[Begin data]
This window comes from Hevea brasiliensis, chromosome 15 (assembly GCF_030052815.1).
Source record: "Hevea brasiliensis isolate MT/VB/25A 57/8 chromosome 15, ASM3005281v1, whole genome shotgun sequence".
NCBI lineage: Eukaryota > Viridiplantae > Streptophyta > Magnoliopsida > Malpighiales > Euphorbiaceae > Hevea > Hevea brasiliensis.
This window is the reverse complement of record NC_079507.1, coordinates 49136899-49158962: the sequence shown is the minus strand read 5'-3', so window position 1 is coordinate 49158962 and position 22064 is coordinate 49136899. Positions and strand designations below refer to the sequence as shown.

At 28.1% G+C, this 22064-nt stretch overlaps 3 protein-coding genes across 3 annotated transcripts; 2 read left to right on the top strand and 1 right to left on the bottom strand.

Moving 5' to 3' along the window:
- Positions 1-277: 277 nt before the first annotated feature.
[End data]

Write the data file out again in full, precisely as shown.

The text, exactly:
This window comes from Hevea brasiliensis, chromosome 15 (assembly GCF_030052815.1).
Source record: "Hevea brasiliensis isolate MT/VB/25A 57/8 chromosome 15, ASM3005281v1, whole genome shotgun sequence".
NCBI lineage: Eukaryota > Viridiplantae > Streptophyta > Magnoliopsida > Malpighiales > Euphorbiaceae > Hevea > Hevea brasiliensis.
This window is the reverse complement of record NC_079507.1, coordinates 49136899-49158962: the sequence shown is the minus strand read 5'-3', so window position 1 is coordinate 49158962 and position 22064 is coordinate 49136899. Positions and strand designations below refer to the sequence as shown.

At 28.1% G+C, this 22064-nt stretch overlaps 3 protein-coding genes across 3 annotated transcripts; 2 read left to right on the top strand and 1 right to left on the bottom strand.

Moving 5' to 3' along the window:
- Positions 1-277: 277 nt before the first annotated feature.